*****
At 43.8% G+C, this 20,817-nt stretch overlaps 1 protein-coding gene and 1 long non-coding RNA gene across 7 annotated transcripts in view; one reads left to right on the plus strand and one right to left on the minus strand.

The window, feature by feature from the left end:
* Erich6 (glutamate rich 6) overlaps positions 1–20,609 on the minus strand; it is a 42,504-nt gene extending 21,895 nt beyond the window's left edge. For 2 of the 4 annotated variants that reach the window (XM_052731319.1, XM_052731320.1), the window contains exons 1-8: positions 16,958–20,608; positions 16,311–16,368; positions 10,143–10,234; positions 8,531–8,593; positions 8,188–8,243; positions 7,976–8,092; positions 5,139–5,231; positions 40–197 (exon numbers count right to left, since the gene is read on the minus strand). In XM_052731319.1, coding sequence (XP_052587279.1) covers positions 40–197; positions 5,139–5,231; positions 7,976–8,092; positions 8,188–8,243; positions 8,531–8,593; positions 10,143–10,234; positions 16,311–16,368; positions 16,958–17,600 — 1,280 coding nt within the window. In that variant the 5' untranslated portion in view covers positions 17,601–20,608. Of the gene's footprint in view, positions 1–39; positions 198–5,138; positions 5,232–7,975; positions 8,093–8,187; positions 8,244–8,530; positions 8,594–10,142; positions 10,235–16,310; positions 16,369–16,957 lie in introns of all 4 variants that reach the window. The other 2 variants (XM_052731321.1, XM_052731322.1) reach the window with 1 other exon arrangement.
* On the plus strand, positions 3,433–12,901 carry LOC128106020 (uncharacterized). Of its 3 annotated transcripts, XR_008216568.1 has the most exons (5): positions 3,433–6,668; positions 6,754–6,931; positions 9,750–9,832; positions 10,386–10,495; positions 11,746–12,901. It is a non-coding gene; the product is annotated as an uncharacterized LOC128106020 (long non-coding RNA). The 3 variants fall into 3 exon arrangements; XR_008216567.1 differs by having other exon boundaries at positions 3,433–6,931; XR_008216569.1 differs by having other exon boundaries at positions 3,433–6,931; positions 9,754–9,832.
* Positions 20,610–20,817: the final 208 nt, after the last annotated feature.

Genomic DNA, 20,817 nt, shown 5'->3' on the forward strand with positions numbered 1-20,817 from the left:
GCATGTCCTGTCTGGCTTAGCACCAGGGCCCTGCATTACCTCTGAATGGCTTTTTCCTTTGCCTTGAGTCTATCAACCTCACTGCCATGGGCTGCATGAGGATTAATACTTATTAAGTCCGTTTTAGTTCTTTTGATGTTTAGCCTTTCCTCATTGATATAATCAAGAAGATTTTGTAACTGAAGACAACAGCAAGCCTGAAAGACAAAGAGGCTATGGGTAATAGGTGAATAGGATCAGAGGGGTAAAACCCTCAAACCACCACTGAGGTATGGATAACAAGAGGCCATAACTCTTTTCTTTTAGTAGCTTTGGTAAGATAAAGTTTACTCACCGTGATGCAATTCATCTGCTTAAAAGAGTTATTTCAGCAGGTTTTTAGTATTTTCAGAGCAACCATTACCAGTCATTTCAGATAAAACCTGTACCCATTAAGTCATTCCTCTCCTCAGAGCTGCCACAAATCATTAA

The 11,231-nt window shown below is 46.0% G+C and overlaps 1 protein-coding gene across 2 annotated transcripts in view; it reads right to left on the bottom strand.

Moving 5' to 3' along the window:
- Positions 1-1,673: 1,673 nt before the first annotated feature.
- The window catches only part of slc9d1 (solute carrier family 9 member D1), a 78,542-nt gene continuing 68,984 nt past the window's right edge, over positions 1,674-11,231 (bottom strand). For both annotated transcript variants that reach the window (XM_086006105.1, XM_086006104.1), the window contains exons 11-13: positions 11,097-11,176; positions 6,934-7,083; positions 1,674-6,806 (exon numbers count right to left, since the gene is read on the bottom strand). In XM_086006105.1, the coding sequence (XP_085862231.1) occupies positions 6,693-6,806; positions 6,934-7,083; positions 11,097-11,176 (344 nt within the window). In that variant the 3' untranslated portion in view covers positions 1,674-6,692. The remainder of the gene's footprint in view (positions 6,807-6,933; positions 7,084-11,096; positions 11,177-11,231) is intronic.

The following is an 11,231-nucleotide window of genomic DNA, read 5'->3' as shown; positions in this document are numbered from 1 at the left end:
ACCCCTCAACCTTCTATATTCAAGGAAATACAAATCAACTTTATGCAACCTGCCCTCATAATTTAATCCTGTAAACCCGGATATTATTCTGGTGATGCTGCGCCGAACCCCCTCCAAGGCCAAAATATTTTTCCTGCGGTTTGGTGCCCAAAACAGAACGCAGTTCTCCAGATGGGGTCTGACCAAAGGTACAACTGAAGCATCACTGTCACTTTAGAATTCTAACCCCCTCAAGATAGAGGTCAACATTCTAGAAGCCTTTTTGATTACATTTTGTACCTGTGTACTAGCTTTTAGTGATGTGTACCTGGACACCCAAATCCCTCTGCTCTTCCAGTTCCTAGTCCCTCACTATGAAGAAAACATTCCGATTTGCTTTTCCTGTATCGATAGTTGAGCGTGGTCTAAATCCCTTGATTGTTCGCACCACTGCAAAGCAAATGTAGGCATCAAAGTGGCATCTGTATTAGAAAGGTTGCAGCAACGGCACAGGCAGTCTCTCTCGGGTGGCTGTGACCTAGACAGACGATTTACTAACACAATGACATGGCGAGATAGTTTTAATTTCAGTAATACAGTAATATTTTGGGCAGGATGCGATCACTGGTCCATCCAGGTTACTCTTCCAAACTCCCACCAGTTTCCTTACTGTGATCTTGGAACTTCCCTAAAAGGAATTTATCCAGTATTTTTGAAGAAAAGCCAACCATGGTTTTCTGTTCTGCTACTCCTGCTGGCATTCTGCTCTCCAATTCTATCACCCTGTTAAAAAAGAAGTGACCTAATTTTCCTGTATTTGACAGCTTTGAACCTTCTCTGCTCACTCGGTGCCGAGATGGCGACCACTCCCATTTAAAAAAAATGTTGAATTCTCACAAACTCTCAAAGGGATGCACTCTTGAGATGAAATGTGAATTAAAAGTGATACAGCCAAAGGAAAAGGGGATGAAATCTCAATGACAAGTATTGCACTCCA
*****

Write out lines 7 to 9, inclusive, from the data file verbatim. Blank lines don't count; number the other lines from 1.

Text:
GCATGTCCTGTCTGGCTTAGCACCAGGGCCCTGCATTACCTCTGAATGGCTTTTTCCTTTGCCTTGAGTCTATCAACCTCACTGCCATGGGCTGCATGAGGATTAATACTTATTAAGTCCGTTTTAGTTCTTTTGATGTTTAGCCTTTCCTCATTGATATAATCAAGAAGATTTTGTAACTGAAGACAACAGCAAGCCTGAAAGACAAAGAGGCTATGGGTAATAGGTGAATAGGATCAGAGGGGTAAAACCCTCAAACCACCACTGAGGTATGGATAACAAGAGGCCATAACTCTTTTCTTTTAGTAGCTTTGGTAAGATAAAGTTTACTCACCGTGATGCAATTCATCTGCTTAAAAGAGTTATTTCAGCAGGTTTTTAGTATTTTCAGAGCAACCATTACCAGTCATTTCAGATAAAACCTGTACCCATTAAGTCATTCCTCTCCTCAGAGCTGCCACAAATCATTAA

The 11,231-nt window shown below is 46.0% G+C and overlaps 1 protein-coding gene across 2 annotated transcripts in view; it reads right to left on the bottom strand.

Moving 5' to 3' along the window: